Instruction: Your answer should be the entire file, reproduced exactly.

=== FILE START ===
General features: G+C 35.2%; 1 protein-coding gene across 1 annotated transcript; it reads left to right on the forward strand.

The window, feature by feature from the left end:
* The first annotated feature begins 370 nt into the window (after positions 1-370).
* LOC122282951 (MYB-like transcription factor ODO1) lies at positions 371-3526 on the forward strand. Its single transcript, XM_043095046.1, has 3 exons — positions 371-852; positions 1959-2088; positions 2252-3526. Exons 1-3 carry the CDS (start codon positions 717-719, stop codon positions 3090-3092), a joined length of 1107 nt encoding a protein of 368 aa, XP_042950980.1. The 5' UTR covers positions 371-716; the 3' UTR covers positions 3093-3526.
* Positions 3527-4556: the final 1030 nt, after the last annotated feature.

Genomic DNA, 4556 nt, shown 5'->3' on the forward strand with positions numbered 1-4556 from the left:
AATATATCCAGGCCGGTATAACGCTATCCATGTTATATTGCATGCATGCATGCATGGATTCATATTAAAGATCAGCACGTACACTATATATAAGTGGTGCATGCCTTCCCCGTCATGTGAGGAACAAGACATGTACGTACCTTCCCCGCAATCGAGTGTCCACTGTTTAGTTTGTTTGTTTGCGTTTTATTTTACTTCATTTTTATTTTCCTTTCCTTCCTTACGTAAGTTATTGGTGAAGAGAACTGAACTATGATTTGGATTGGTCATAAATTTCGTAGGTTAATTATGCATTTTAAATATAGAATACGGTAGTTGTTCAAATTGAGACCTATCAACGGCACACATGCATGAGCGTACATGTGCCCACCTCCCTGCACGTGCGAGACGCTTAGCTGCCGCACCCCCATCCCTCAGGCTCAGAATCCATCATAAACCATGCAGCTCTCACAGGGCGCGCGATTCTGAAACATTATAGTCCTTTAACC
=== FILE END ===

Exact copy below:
General features: G+C 35.2%; 1 protein-coding gene across 1 annotated transcript; it reads left to right on the forward strand.

The window, feature by feature from the left end:
* The first annotated feature begins 370 nt into the window (after positions 1-370).
* LOC122282951 (MYB-like transcription factor ODO1) lies at positions 371-3526 on the forward strand. Its single transcript, XM_043095046.1, has 3 exons — positions 371-852; positions 1959-2088; positions 2252-3526. Exons 1-3 carry the CDS (start codon positions 717-719, stop codon positions 3090-3092), a joined length of 1107 nt encoding a protein of 368 aa, XP_042950980.1. The 5' UTR covers positions 371-716; the 3' UTR covers positions 3093-3526.
* Positions 3527-4556: the final 1030 nt, after the last annotated feature.

Genomic DNA, 4556 nt, shown 5'->3' on the forward strand with positions numbered 1-4556 from the left:
AATATATCCAGGCCGGTATAACGCTATCCATGTTATATTGCATGCATGCATGCATGGATTCATATTAAAGATCAGCACGTACACTATATATAAGTGGTGCATGCCTTCCCCGTCATGTGAGGAACAAGACATGTACGTACCTTCCCCGCAATCGAGTGTCCACTGTTTAGTTTGTTTGTTTGCGTTTTATTTTACTTCATTTTTATTTTCCTTTCCTTCCTTACGTAAGTTATTGGTGAAGAGAACTGAACTATGATTTGGATTGGTCATAAATTTCGTAGGTTAATTATGCATTTTAAATATAGAATACGGTAGTTGTTCAAATTGAGACCTATCAACGGCACACATGCATGAGCGTACATGTGCCCACCTCCCTGCACGTGCGAGACGCTTAGCTGCCGCACCCCCATCCCTCAGGCTCAGAATCCATCATAAACCATGCAGCTCTCACAGGGCGCGCGATTCTGAAACATTATAGTCCTTTAACC